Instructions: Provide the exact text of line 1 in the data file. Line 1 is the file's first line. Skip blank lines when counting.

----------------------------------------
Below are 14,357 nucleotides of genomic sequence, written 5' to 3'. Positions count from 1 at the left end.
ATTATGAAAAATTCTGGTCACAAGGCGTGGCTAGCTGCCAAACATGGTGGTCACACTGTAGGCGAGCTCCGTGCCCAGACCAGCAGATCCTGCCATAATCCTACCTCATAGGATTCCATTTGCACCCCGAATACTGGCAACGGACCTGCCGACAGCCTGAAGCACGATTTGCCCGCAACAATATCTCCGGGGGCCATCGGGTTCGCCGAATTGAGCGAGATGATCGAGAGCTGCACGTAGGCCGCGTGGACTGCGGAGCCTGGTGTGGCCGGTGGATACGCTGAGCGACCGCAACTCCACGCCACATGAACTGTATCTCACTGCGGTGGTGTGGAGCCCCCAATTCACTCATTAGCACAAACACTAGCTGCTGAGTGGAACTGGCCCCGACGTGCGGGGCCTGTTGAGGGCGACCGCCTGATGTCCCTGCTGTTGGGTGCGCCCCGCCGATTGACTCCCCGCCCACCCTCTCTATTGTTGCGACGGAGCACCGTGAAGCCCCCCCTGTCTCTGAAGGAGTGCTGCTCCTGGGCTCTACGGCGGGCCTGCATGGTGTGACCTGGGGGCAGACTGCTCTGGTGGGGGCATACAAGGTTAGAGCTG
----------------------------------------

Below are 14,357 nucleotides of genomic sequence, written 5' to 3'. Positions count from 1 at the left end.